Safe and appropriate transition between inpatient settings and the community is one of the major challenges facing the modern NHS. The National Institute for Health and Care Excellence in conjunction with the Social Care Institute for Excellence published guidance on this challenging area in December 2015. This commentary provides context, summary and discussion of the key areas covered. The guidance particularly emphasises the importance of a person-centred approach in which patients are individuals and equal partners in the multidisciplinary team who should be treated with dignity and respect.

Read the full article here

NICE recommends new triple therapy option for type 2 diabetes

Wise, J. (2016) BMJ.355:i5472

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Image source: NICE

Dapagliflozin (marketed as Forxiga) has been recommended as part of triple therapy for patients with type 2 diabetes, giving doctors another prescribing option for patients with uncontrolled blood sugar.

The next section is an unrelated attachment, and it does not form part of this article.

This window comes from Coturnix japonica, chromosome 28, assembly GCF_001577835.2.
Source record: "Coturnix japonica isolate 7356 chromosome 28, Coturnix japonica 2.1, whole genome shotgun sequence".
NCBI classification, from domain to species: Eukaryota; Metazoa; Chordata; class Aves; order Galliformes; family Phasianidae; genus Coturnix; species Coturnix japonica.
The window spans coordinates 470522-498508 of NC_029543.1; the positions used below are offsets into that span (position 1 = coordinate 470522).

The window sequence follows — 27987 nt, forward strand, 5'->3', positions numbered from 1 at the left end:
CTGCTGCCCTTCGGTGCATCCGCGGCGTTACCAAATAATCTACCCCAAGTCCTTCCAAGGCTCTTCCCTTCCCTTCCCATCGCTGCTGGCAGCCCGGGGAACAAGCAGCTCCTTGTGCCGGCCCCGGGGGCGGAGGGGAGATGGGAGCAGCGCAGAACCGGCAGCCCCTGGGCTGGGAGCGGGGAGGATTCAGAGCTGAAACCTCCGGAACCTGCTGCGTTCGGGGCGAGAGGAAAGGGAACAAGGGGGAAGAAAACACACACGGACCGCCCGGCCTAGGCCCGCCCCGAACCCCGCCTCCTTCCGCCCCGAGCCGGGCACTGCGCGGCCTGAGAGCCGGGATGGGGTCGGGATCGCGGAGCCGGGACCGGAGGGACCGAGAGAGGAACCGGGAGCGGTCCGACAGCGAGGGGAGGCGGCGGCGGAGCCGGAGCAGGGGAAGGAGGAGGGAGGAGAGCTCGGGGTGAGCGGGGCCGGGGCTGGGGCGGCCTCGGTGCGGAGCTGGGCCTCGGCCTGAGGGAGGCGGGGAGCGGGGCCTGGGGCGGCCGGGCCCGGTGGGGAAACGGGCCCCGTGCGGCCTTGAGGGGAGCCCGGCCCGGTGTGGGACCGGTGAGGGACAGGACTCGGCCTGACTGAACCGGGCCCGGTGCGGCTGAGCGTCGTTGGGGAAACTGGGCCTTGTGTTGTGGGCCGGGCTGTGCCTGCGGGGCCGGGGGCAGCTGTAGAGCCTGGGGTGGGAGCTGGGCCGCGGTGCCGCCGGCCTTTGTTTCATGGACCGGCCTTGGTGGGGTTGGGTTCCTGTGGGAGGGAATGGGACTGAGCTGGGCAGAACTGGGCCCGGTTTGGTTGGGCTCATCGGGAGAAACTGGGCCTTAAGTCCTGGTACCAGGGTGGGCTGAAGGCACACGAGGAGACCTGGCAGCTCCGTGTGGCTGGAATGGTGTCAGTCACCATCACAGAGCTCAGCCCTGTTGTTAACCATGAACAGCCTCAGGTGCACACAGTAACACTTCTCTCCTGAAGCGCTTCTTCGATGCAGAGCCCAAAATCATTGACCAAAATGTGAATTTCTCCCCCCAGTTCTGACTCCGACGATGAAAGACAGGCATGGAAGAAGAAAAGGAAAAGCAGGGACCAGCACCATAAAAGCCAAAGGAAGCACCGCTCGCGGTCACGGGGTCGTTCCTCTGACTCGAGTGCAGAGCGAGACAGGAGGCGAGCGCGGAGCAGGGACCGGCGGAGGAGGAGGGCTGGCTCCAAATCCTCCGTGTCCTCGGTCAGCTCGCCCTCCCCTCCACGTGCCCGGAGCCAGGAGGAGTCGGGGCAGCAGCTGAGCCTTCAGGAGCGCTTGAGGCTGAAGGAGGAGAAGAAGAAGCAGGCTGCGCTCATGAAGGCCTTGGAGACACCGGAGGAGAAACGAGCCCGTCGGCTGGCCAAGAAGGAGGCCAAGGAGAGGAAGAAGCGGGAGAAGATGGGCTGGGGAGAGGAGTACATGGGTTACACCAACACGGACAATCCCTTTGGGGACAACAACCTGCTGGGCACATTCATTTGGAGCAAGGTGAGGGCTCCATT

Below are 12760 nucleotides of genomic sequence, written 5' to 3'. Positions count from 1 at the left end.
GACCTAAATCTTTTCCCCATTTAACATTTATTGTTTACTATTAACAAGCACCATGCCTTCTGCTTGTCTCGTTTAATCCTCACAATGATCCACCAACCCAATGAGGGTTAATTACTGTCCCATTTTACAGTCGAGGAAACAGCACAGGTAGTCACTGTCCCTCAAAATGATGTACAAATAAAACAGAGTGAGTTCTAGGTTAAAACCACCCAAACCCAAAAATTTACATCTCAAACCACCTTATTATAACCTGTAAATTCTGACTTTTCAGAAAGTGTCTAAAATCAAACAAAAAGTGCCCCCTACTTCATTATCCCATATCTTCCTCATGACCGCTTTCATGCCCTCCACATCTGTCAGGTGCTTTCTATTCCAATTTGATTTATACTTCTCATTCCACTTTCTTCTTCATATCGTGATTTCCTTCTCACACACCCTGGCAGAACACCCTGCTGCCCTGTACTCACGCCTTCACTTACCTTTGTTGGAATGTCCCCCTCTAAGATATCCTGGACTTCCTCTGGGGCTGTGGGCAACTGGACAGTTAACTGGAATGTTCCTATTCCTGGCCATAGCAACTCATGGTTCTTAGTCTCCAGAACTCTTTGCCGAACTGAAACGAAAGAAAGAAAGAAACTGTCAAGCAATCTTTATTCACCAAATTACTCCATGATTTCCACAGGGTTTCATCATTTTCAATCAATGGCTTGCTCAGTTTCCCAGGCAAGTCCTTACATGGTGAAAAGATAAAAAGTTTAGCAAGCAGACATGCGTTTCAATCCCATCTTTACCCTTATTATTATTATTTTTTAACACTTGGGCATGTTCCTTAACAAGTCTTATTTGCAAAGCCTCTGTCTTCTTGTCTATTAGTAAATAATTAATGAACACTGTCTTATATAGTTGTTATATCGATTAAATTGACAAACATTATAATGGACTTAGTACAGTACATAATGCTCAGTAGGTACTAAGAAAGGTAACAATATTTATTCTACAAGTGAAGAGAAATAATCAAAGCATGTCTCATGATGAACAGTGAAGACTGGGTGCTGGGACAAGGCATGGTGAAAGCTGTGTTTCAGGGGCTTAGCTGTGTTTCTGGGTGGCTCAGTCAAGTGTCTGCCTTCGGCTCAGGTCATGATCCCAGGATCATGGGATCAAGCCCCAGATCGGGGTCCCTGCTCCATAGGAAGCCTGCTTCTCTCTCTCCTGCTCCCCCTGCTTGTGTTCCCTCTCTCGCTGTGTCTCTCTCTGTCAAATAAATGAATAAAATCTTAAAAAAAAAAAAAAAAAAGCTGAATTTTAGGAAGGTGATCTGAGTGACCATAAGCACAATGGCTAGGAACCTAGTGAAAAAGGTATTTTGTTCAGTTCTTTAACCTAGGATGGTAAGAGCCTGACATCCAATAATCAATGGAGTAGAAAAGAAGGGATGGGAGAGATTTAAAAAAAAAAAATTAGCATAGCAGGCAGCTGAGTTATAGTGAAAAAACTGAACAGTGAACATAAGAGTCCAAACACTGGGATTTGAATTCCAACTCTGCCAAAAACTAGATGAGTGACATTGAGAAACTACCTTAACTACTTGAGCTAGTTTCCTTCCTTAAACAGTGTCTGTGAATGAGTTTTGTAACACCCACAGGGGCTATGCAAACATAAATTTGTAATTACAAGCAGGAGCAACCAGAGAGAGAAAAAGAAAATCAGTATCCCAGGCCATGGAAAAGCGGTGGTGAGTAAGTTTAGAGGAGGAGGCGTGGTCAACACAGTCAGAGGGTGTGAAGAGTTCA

Draft guidance from the National Institute for Health and Care Excellence (NICE) has recommended dapagliflozin in combination with metformin and a sulfonylurea as an option for treating type 2 diabetes in adults. NICE said that it had fast tracked appraisal of the drug so that final guidance could be published sooner and benefit people more quickly.

Dapagliflozin is already recommended as monotherapy when metformin is contraindicated and as dual therapy with metformin. It is a selective sodium glucose cotransporter 2 (SGLT-2) inhibitor, which blocks reabsorption of glucose in the kidneys and promotes excretion of excess glucose in the urine. Two other drugs in the same class, empagliflozin and canagliflozin, are already recommended for triple therapy.

The clinical experts said that in addition to lowering HbA1c, SGLT-2 inhibitors also lowered blood pressure. Another benefit of the SGLT-2 inhibitors was weight loss, they said. This is particularly important given the strong association between type 2 diabetes and excess body weight, and some treatments, such as insulin, can also result in weight gain.

Read the full commentary here

Read the draft NICE guidance here